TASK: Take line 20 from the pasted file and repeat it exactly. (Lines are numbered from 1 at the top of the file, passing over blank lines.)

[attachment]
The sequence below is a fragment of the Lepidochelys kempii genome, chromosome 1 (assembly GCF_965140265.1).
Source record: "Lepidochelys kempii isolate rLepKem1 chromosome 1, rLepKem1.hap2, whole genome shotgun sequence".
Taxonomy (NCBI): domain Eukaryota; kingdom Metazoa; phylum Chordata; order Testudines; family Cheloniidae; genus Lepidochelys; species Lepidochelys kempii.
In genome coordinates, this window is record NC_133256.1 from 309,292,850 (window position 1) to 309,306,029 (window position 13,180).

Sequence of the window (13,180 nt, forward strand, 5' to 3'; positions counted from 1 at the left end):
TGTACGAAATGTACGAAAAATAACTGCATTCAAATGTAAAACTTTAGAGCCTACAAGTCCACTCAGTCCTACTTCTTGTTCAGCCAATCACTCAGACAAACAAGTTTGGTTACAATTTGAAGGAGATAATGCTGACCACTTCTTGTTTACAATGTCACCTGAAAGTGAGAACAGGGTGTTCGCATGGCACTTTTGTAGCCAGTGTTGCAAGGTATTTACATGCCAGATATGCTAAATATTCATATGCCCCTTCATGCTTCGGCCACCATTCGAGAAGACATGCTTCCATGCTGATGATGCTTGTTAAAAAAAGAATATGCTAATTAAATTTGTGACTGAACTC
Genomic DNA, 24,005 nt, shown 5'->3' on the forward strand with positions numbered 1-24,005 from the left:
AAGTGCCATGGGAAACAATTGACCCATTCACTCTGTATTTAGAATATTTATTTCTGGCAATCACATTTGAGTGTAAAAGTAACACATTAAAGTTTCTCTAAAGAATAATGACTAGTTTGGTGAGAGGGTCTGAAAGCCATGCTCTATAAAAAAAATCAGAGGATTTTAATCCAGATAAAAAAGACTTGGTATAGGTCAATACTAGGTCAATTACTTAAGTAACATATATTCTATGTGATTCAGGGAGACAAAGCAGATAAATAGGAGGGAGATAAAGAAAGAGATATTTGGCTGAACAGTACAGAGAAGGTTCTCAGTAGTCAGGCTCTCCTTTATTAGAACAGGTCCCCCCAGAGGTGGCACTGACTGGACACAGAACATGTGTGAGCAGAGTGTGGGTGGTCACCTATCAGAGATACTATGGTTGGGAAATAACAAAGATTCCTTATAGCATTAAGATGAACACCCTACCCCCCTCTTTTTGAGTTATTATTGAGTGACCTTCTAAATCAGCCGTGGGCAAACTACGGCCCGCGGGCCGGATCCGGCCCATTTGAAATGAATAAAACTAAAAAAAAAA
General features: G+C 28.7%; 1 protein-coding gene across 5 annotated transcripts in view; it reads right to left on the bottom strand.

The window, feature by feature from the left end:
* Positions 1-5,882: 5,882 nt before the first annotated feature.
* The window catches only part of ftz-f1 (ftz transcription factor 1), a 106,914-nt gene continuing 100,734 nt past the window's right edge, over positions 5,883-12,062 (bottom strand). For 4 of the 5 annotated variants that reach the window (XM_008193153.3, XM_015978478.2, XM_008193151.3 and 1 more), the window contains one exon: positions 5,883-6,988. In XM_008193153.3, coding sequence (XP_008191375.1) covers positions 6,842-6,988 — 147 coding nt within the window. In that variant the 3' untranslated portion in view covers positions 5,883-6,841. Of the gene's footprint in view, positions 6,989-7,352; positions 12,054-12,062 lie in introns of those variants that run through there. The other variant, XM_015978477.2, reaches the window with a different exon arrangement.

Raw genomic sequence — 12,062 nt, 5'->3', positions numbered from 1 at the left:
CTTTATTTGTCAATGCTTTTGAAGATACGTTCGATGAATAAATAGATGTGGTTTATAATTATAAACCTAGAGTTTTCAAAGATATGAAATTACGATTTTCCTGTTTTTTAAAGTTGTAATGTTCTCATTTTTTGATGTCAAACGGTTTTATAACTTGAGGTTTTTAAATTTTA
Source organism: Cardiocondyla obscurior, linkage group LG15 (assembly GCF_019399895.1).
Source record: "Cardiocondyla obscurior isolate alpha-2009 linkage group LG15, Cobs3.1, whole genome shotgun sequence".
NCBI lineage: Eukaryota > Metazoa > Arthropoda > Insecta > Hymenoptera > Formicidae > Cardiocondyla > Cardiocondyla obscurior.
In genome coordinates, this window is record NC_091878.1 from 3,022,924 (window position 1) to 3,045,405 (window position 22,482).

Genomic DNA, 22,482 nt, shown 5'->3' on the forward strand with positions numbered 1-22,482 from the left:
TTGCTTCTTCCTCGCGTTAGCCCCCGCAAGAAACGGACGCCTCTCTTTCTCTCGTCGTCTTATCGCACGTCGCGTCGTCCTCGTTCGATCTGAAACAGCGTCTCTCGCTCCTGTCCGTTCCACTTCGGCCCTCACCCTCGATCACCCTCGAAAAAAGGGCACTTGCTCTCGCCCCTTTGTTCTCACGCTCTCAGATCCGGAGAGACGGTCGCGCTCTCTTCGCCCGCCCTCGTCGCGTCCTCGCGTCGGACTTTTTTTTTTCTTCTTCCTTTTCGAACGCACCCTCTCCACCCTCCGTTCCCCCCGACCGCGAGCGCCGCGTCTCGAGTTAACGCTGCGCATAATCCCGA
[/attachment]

TTGCTTCTTCCTCGCGTTAGCCCCCGCAAGAAACGGACGCCTCTCTTTCTCTCGTCGTCTTATCGCACGTCGCGTCGTCCTCGTTCGATCTGAAACAGCGTCTCTCGCTCCTGTCCGTTCCACTTCGGCCCTCACCCTCGATCACCCTCGAAAAAAGGGCACTTGCTCTCGCCCCTTTGTTCTCACGCTCTCAGATCCGGAGAGACGGTCGCGCTCTCTTCGCCCGCCCTCGTCGCGTCCTCGCGTCGGACTTTTTTTTTTCTTCTTCCTTTTCGAACGCACCCTCTCCACCCTCCGTTCCCCCCGACCGCGAGCGCCGCGTCTCGAGTTAACGCTGCGCATAATCCCGA